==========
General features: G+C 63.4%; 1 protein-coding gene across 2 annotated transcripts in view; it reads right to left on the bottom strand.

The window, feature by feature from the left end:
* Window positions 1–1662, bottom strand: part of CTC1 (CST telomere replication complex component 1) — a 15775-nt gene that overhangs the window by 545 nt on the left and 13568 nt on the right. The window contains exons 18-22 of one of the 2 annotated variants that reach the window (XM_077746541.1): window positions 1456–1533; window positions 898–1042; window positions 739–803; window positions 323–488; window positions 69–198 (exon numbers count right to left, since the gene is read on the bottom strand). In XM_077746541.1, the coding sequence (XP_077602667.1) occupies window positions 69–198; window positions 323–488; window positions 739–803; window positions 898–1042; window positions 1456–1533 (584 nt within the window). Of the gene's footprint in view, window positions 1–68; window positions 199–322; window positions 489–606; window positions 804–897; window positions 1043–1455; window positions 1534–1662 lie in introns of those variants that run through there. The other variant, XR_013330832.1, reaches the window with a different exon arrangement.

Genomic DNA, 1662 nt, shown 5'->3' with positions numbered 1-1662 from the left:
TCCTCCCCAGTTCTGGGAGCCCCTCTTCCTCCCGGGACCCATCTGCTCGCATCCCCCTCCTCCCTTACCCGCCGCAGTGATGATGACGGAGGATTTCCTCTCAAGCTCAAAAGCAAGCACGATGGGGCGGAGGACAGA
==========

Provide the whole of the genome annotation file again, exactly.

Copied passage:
General features: G+C 63.4%; 1 protein-coding gene across 2 annotated transcripts in view; it reads right to left on the bottom strand.

The window, feature by feature from the left end:
* Window positions 1–1662, bottom strand: part of CTC1 (CST telomere replication complex component 1) — a 15775-nt gene that overhangs the window by 545 nt on the left and 13568 nt on the right. The window contains exons 18-22 of one of the 2 annotated variants that reach the window (XM_077746541.1): window positions 1456–1533; window positions 898–1042; window positions 739–803; window positions 323–488; window positions 69–198 (exon numbers count right to left, since the gene is read on the bottom strand). In XM_077746541.1, the coding sequence (XP_077602667.1) occupies window positions 69–198; window positions 323–488; window positions 739–803; window positions 898–1042; window positions 1456–1533 (584 nt within the window). Of the gene's footprint in view, window positions 1–68; window positions 199–322; window positions 489–606; window positions 804–897; window positions 1043–1455; window positions 1534–1662 lie in introns of those variants that run through there. The other variant, XR_013330832.1, reaches the window with a different exon arrangement.

Genomic DNA, 1662 nt, shown 5'->3' with positions numbered 1-1662 from the left:
TCCTCCCCAGTTCTGGGAGCCCCTCTTCCTCCCGGGACCCATCTGCTCGCATCCCCCTCCTCCCTTACCCGCCGCAGTGATGATGACGGAGGATTTCCTCTCAAGCTCAAAAGCAAGCACGATGGGGCGGAGGACAGA